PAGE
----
Some interesting UI choices were made, with between-mission content split into two separate and distinct areas: Book Mode, and Headquarters. I’d love to see the internal progression of their design… I get the feeling that there were different teams involved for each, and some sort of development wall was hit (maybe resources, staff, time, whatever), as a few of the design decisions (go here, go there, go here, go there) are a bit clumsy. Still, the whole thing isn’t too unwieldy once you get the hang of it, and there’s always plenty to do (I’d generally reserve an extra 10 minutes at the end of a game session for housekeeping).
Total time invested was roughly 40 hours. In some games, I’ll often find myself almost grinding through to the end of a longer campaign, just to see out the storyline or for the sense of completion, but Valkyria Chronicles was enjoyable from start to finish. While I’ve moved on to other titles in the play list for now, I’ll eventually purchase the downloadable content and revisit the game. Maybe I’ll watch the anime, too.
Pick this one up. Valkyria Chronicles is a highlight of the current generation, and will be the sort of title folks bring up when reminiscing about the good ol’ gaming days of the late 2000s.
+ Beautiful hand-drawn art style.
+ Impressed by the time dedicated to creating unique and interesting characters.
+ Mostly excellent voice work.
+ Solid mix of missions within the basic mechanics.
+ Nice to see the realities of war brought into what is often a very fanciful game type.
– Scouts were unnecessarily overpowered in the late game.
– Tired and cliche “boss battle” ending.
Final grade: AFiled under reviews, video games | Comment (0)
I really really wanted to love Mirror’s Edge.
I was sold by the original announcement — the pounding footprint EA logo, Lisa Miskovsky’s beautiful Still Alive, the bright colors and parkour-inspired gameplay… Here it was, EA’s big moment of redemption, part of their let’s make something new campaign, an opportunity to show that they could add to the art of video games, that, alongside Dead Space, they weren’t just sitting creatively idle, churning out sequel after sequel.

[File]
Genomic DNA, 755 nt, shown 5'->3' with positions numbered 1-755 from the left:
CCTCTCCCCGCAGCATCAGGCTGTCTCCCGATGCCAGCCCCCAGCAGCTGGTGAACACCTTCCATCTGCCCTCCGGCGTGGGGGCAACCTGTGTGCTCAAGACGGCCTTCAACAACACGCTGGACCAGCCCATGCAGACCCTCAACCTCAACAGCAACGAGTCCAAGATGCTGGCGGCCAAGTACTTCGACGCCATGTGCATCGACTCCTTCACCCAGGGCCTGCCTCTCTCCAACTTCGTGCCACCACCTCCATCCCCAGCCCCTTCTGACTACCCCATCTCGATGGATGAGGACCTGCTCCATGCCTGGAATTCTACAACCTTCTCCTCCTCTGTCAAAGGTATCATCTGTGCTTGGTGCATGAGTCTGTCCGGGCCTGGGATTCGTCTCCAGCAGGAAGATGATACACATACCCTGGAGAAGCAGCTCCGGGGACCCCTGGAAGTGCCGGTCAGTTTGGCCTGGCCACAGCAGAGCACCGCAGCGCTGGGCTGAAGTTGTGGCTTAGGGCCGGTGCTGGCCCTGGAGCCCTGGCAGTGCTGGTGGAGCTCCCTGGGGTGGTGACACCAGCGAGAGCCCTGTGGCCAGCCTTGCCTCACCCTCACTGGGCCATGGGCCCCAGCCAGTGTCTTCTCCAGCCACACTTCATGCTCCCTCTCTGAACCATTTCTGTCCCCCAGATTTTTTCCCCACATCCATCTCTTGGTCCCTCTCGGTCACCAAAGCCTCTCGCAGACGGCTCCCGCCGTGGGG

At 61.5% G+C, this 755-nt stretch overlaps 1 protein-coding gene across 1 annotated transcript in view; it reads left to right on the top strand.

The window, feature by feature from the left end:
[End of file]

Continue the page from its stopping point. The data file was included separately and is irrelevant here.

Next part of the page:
Unfortunately, the game is a mess.
There’s a core of greatness buried in Mirror’s Edge, and for that alone it’s worth exploring, but the brief moments of awe are surrounded by tedium and frustration. The setting is fantastic — an urban romp through a colorful dystopian landscape — but the joy of exploration falls apart in the level design itself. I’ll accept the forced trial and error gameplay, but when combined with an imperfect contextual control scheme and widely scattered save points, the results were brutal. Many times I’d find myself elated to have crossed some difficult hurdle, only to screw up down the road and be thrown back to well before the tough bits, destroying the pleasure of progress and ratchetting up the aggravation meter. While some of the level layouts simply felt half-baked, thoughtful checkpoint placement might have lessened some of the duress. Yeah, the price would be a reduction in the overall challenge (and already short game length), but for a title that shines brightest when the player is in the flow, leaping over obstacles and along rooftops, it would’ve been a welcome tradeoff.